You must only water it a little bit during the winter months. Myrtillocactus Geometrizans have a summer growth cycle and are inert in the winter.
While they can continue to develop throughout its torpor, they are doing so way more slowly, requiring less water and minerals.
Watering this plant is only necessary in the winter when the soil is no longer wet, same as you would do in the summertime.
You can check the soil’s humidity by putting 1/4 or more of your finger in the soil or by needling the soil around the drain holes in the pot’s bottom.
It really is helpful to be aware of the warning signs that your plant has been watered too much. Wet, squishy, and brown branches are signs of that. You might even see it developing at a slower rate.
If the stalks of your Blue Myrtle cactus are veiny and delicate, it’s time to rehydrate it. If the stalks of your Blue Myrtle cactus are veiny and delicate, it’s time to rehydrate it.
The stalks might too feel dry or breakable and might quickly fall off if you try to touch them.
Another bit of advice when it comes to how and when to water your Myrtillocactus Geometrizans is that you should not start watering them with a spray bottle or mister.
This cactus does not tolerate extreme amounts of moisture, and prolonged contact with soggy stalks or branches could lead them to turn brown.
When putting Myrtillocactus Geometrizans in soil, you must only try it with a well-draining type. To start receiving the oxygen these plants require, the root system must be free of extra dampness.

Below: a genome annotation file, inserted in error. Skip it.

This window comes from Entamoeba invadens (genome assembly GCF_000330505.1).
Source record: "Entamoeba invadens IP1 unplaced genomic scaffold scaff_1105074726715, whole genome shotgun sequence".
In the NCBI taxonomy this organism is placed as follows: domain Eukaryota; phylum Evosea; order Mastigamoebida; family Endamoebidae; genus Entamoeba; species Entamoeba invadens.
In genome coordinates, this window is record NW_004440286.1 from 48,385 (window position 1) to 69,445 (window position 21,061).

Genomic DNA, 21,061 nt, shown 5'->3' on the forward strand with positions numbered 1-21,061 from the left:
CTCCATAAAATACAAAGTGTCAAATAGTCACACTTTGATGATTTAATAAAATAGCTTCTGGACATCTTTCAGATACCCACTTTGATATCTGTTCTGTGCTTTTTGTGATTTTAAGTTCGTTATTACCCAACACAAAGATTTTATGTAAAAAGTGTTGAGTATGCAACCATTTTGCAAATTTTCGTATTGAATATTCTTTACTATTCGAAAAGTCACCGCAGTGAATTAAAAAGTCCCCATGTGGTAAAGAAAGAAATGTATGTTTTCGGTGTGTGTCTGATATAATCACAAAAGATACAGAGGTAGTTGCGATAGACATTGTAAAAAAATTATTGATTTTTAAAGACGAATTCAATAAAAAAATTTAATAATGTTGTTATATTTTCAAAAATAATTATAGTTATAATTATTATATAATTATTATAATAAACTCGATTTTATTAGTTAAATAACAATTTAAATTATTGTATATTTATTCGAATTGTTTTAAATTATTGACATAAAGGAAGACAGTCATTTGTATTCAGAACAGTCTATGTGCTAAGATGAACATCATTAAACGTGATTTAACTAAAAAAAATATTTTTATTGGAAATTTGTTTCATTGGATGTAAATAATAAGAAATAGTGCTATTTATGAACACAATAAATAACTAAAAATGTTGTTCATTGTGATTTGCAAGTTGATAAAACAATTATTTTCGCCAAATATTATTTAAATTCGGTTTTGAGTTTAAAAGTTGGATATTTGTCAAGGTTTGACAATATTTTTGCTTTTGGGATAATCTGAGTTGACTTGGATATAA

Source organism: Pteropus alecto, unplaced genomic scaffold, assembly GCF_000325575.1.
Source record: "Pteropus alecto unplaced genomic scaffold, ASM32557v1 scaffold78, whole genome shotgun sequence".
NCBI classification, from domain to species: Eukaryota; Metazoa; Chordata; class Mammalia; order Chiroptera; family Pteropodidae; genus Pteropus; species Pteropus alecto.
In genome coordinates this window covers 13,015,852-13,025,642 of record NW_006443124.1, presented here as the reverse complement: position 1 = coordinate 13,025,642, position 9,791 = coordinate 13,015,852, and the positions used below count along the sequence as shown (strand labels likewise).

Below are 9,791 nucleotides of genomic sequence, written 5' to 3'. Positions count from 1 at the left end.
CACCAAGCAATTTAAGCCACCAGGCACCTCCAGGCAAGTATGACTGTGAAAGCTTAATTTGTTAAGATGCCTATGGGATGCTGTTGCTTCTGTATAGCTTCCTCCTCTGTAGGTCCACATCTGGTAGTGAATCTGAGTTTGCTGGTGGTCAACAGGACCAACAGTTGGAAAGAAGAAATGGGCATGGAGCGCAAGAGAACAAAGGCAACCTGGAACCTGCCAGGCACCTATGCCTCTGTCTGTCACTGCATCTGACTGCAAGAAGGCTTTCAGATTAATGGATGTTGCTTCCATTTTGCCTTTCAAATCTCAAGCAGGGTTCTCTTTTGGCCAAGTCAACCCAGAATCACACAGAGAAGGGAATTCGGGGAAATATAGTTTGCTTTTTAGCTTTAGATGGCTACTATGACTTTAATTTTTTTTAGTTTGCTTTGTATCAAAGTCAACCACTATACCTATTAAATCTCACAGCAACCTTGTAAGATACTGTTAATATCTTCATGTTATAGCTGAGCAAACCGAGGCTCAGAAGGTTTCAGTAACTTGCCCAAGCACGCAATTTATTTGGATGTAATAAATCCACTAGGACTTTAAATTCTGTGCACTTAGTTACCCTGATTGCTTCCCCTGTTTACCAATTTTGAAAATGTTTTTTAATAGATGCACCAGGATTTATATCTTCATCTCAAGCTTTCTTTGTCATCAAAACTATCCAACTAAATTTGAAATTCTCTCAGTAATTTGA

Opt for a soil with no peat or for coconut coir that has been combined with mineral ingredients like grit, sand, or perlite.
Cultivating in the proper soil promotes a robust propagation and helps avoid root decay and other diseases.
You could even go for your homemade version of soil that can drain well. All you need to do is to combine two-thirds of the minerals and one-third of organic compounds.
Ready-made cacti soil is also widely available on the internet and at most reputable stores with garden supplies.
Myrtillocactus Geometrizans requires nothing but a relaxing winter period, and that is why it is such a simple plant to own and care for.
If you can offer that to this cactus, then you will increase its chances of anthesis in the year that’s coming.
You can effortlessly offer them a restful winter season by slowing down the rate and volume of water, as well as by transferring the cactus to a relatively cool spot for the colder season.
This way, you will be able to welcome springtime with some green-white sprouts emerging from the plant.
We’ve already mentioned that these flowers will stay there for no more than 24 hours, so take all the photos you need before it’s time to devour those sweet berries that will come out of them!
In the springtime and the summertime, strive for balance and get a cactus fertilizer that you can add every 28 days to promote a great, robust rhizome and a strong development.
When it’s cold in December and the rest of the chilly months, you don’t have to nourish your cactus.
Trimming this cactus shrub is unusual. This plant’s distinguishing characteristic is its constantly and rapidly growing candelabra-like stems.
This is a quickly growing thick shrub cactus that will require repotting at least every two years. It needs a decent amount of room to develop and yet it dislikes excess soil because it can interfere with the survival and prosperity of a good rhizome.